HUO: I’d like to talk about the characters that you invent for each of your portraits. Your fictitious characters are all black people, and you have said that that it produces a kind of normality. I wanted to ask you about this, and to what extent you view this as a political gesture.
LYB: I think it’s always in some way going to be political. But for me the political is as much in the making of it, in the painting of it, in the fact of doing it, rather than anything very specific about race or even about celebration. I don’t see what I do as at all celebratory, because to me it just is. The fact that they are all black is double edged as well.
They’re all black, or what I should say is they are all tinted black or brown—some of them actually have black features, others have completely Caucasian features—but they are still sort of black. For me, that is the normalizing aspect. It’s not normal, because they’re not real people, but at the same time that means also that race is something that I can completely manipulate, or reinvent, or use as I want to.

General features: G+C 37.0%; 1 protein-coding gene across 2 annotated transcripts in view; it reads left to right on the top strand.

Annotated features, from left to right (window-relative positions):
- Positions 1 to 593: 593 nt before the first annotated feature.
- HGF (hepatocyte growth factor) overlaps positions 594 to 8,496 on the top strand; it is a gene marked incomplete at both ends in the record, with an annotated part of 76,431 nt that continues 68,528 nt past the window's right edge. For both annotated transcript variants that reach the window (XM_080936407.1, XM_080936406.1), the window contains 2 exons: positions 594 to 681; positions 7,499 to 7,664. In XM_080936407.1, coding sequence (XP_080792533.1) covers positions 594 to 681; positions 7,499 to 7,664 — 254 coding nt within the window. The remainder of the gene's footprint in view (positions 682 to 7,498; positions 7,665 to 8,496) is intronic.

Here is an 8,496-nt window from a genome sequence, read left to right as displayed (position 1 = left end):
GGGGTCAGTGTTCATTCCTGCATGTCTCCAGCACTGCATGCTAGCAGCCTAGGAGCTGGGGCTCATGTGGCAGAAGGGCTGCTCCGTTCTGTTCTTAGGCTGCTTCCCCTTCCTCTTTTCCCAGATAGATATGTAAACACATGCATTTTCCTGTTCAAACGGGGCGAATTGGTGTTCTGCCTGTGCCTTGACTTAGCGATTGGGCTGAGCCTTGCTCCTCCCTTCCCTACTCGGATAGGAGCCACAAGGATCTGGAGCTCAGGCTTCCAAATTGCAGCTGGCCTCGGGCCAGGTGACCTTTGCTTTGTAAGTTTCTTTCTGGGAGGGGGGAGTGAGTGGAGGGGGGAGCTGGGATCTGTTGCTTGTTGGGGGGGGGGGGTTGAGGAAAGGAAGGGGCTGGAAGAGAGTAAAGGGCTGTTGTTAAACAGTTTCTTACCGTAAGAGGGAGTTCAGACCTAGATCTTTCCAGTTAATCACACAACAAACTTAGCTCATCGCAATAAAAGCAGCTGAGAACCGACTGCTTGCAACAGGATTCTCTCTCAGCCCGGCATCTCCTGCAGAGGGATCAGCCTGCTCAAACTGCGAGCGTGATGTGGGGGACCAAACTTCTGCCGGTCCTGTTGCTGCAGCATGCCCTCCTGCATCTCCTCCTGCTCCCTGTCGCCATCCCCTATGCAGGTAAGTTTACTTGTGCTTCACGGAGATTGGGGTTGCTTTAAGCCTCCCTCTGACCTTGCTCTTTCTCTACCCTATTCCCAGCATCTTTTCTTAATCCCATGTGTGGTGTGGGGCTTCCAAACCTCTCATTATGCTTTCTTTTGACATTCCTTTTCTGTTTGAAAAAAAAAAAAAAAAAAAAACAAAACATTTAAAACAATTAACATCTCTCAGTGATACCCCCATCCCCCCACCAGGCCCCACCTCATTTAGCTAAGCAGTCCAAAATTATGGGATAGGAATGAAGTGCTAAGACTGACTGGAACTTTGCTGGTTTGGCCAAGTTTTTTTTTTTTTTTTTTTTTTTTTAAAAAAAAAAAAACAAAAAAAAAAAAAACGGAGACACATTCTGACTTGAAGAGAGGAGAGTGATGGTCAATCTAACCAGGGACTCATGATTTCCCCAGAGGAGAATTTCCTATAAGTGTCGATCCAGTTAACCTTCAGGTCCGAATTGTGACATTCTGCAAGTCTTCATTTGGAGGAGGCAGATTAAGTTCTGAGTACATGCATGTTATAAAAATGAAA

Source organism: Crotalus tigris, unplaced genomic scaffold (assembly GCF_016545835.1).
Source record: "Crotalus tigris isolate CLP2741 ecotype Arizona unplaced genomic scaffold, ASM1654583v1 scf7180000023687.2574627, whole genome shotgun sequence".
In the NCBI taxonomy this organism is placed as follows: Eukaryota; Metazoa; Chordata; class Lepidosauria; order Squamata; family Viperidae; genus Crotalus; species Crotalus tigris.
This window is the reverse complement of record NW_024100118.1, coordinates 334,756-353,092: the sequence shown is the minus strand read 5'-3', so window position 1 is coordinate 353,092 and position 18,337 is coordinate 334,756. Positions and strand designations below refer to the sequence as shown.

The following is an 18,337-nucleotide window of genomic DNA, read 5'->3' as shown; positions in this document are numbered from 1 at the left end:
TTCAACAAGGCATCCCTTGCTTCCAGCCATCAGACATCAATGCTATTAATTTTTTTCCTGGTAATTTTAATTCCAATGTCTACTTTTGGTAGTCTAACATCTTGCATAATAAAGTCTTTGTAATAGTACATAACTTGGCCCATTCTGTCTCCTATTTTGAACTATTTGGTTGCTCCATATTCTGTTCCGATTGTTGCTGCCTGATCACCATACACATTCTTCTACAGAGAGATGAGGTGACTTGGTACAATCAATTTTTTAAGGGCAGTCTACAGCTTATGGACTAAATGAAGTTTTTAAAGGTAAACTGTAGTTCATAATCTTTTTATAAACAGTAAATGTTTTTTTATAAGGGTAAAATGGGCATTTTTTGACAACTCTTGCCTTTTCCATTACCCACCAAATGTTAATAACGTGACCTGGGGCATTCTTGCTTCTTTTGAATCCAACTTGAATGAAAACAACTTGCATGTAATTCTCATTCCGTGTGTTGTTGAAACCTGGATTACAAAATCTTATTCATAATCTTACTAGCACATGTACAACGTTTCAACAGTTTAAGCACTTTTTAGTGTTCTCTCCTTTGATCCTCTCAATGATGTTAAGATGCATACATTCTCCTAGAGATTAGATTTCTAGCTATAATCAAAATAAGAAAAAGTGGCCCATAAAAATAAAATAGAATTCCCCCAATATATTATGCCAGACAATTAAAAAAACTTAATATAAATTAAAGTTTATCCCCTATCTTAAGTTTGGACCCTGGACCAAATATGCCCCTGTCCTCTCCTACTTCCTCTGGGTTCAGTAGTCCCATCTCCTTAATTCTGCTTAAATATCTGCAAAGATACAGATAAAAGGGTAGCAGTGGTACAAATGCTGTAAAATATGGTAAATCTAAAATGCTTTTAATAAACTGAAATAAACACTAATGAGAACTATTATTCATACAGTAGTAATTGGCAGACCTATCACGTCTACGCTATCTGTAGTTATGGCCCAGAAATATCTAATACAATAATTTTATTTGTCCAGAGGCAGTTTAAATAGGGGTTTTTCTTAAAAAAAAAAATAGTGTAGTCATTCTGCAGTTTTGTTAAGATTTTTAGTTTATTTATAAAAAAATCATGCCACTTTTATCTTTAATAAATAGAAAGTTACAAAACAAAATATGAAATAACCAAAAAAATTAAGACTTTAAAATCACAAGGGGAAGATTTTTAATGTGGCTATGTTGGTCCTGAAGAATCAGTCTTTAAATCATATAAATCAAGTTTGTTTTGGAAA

Also, they’re all black because, in my view, if I was painting white people that would be very strange, because I’m not white. This seems to make more sense in terms of a sense of normality. I suppose with anyone doing anything you set yourself certain parameters, it’s not about making a rainbow celebration of all of us being different. It’s never seemed necessary to alter the color of people just for the sake of making that point.